The complete collection of papers is housed at the Wellesley College Archives and was acquired in 1944. The full finding aid, including descriptions of non-digitized materials may be found here.

Anne Whitney (1821-1915) was a poet and sculptor who lived and worked in the Boston area. She was raised in Watertown, the youngest of seven children, in a wealthy and liberal Unitarian family. Initially a teacher, Whitney ran a small school in Salem from 1846-1848. She went on to publish two volumes of poetry before turning her full attention to sculpture, studying first in New York and Philadelphia and later in Rome. Whitney is known for overcoming adversity and sexism as a female sculptor and taking on challenging subject matter, specifically with "Africa" which depicts a woman awakening from the sleep of slavery and "Roma" which was inspired by the poverty of Roman peasants. She created a number of busts and statues, many of which are still on display today - most notably Sam Adams in the US Capitol, Charles Sumner in Harvard Square, and Leif Ericsson on the Commonwealth Avenue Mall in Boston. As a philanthropist, Whitney donated large sums of money to many causes, in particular to those supporting abolition, women's suffrage, and environmental protection. She was also active in petitioning the government to boycott the slogan "Remember the Maine" during the Spanish American War.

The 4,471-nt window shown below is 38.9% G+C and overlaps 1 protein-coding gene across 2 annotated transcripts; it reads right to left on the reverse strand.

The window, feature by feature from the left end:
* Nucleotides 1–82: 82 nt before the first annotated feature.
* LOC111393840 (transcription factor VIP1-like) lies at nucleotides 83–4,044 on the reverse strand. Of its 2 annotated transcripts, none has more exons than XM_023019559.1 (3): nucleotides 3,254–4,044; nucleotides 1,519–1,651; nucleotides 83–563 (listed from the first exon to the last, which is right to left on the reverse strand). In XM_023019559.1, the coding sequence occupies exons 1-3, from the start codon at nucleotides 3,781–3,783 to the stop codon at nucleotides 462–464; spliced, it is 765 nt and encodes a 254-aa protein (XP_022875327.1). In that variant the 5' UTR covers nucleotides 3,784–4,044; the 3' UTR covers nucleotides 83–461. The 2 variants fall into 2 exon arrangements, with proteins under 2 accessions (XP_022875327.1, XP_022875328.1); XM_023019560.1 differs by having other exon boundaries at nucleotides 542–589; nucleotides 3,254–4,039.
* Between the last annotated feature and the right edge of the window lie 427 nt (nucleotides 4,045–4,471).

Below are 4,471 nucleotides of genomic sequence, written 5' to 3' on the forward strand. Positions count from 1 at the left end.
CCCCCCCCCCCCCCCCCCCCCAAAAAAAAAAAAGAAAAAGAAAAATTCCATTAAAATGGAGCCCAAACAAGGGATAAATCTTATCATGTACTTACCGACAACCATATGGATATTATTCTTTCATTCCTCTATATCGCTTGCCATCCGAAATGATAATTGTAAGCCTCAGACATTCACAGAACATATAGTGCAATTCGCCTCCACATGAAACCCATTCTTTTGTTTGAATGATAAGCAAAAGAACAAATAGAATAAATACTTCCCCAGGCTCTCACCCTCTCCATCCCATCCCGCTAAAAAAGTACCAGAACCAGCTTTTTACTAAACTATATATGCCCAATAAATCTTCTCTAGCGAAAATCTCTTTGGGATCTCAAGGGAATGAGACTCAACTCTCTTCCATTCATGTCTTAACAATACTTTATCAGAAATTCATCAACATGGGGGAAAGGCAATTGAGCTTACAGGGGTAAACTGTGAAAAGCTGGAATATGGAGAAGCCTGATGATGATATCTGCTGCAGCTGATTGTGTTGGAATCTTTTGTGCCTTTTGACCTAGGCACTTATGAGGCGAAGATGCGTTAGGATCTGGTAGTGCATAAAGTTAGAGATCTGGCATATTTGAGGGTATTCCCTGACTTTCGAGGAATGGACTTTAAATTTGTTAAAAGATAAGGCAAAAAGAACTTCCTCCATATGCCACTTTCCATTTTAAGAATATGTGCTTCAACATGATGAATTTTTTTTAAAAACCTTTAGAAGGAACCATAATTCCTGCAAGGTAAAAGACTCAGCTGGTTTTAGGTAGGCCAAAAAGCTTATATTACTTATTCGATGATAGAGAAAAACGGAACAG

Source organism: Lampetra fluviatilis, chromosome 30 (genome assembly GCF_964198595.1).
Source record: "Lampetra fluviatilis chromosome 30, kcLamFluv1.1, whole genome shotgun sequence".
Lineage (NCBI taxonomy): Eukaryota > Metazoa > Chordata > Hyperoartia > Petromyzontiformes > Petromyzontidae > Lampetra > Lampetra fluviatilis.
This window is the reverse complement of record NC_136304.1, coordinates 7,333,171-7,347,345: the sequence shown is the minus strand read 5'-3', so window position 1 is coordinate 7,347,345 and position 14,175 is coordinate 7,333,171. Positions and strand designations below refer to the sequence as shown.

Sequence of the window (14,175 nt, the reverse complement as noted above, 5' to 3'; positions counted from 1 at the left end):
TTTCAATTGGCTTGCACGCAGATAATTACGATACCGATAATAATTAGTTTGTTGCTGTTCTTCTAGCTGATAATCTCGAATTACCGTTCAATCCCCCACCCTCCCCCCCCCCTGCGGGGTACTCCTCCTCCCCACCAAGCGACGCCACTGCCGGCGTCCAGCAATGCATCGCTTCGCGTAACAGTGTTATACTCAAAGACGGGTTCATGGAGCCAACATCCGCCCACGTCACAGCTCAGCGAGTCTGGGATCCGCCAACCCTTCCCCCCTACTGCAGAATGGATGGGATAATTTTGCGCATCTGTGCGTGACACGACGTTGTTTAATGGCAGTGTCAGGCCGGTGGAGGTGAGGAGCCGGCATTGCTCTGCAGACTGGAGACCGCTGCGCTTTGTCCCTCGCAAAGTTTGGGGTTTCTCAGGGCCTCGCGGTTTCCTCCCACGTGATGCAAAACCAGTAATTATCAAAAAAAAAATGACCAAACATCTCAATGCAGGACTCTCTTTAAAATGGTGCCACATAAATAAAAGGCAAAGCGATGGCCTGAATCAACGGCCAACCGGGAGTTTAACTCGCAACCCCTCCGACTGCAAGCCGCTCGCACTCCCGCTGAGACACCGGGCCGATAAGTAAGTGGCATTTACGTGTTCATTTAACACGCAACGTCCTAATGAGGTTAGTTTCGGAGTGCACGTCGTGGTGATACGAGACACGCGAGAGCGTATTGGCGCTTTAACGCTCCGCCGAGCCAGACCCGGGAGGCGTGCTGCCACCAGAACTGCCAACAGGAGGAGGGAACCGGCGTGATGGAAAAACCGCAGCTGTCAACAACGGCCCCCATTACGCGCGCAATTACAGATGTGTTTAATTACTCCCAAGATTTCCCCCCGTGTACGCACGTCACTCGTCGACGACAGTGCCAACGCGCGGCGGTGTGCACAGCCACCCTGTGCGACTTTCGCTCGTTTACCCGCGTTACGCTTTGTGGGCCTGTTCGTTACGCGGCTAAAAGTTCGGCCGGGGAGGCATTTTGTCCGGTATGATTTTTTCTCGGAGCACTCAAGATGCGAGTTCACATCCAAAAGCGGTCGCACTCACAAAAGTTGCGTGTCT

Browse the Papers of Anne Whitney (MSS.4) Collections:

Papers of Anne Whitney (MSS.4): Correspondence